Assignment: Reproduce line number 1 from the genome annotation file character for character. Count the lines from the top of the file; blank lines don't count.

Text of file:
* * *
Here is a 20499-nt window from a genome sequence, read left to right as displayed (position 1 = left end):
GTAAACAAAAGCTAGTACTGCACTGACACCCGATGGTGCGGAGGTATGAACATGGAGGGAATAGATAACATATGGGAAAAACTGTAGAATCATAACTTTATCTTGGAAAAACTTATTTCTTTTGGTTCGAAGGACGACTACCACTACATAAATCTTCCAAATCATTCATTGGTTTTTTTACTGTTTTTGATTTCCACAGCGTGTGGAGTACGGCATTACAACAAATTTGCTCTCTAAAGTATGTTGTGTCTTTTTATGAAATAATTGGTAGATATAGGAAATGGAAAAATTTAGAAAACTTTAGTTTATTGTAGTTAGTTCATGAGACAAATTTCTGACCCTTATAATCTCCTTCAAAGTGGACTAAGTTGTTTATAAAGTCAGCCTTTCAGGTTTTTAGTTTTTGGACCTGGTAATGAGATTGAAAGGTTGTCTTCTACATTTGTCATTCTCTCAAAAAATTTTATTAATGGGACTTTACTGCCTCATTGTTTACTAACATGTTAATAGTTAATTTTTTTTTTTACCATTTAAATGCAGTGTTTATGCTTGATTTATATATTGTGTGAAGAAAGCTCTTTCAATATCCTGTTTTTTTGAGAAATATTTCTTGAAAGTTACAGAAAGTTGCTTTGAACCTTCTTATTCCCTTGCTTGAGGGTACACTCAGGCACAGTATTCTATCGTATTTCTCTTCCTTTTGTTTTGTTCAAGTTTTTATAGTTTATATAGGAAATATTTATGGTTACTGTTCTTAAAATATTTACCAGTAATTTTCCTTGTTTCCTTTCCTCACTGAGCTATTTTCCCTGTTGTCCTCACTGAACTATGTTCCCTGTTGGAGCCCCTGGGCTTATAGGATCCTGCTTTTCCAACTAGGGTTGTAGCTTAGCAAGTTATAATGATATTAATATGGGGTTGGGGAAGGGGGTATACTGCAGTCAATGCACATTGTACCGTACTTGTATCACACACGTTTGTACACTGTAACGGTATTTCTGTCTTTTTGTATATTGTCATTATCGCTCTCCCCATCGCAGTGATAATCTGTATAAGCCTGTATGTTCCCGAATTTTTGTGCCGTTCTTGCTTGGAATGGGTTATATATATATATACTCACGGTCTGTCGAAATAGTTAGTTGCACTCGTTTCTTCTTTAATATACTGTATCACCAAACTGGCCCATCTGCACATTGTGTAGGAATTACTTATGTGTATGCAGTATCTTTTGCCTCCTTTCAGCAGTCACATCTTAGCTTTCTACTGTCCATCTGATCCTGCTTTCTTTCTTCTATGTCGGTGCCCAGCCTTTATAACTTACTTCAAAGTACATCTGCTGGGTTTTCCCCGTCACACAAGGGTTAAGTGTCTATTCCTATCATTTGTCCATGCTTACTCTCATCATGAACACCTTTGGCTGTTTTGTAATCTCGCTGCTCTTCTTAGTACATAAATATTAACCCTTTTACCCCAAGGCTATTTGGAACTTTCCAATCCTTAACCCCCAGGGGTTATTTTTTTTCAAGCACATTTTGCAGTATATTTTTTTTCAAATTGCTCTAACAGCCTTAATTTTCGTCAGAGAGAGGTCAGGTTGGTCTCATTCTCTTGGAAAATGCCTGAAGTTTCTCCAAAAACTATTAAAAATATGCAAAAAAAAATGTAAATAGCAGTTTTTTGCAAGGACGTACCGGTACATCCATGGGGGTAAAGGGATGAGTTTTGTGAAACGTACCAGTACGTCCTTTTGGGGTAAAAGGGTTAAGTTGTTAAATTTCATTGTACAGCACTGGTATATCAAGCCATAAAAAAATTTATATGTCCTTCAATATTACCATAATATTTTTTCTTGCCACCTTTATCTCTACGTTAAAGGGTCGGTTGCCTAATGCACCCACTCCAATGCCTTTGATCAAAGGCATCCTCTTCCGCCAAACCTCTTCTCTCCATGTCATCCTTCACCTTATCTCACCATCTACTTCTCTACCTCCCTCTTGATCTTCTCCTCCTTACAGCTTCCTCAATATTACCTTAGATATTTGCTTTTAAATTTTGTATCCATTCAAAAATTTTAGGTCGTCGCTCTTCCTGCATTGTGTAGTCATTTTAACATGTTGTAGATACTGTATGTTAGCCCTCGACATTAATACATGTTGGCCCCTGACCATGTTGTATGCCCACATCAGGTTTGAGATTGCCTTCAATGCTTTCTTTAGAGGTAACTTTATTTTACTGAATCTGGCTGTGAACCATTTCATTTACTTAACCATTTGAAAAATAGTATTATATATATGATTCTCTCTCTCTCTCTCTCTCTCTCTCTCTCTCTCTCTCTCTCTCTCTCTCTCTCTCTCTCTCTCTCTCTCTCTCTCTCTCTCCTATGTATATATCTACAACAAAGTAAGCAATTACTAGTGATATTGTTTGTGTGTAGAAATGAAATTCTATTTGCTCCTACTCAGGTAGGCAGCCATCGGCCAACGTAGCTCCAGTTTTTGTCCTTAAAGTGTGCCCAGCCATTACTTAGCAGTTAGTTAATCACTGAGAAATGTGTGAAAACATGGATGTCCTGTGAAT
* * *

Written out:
Here is a 20499-nt window from a genome sequence, read left to right as displayed (position 1 = left end):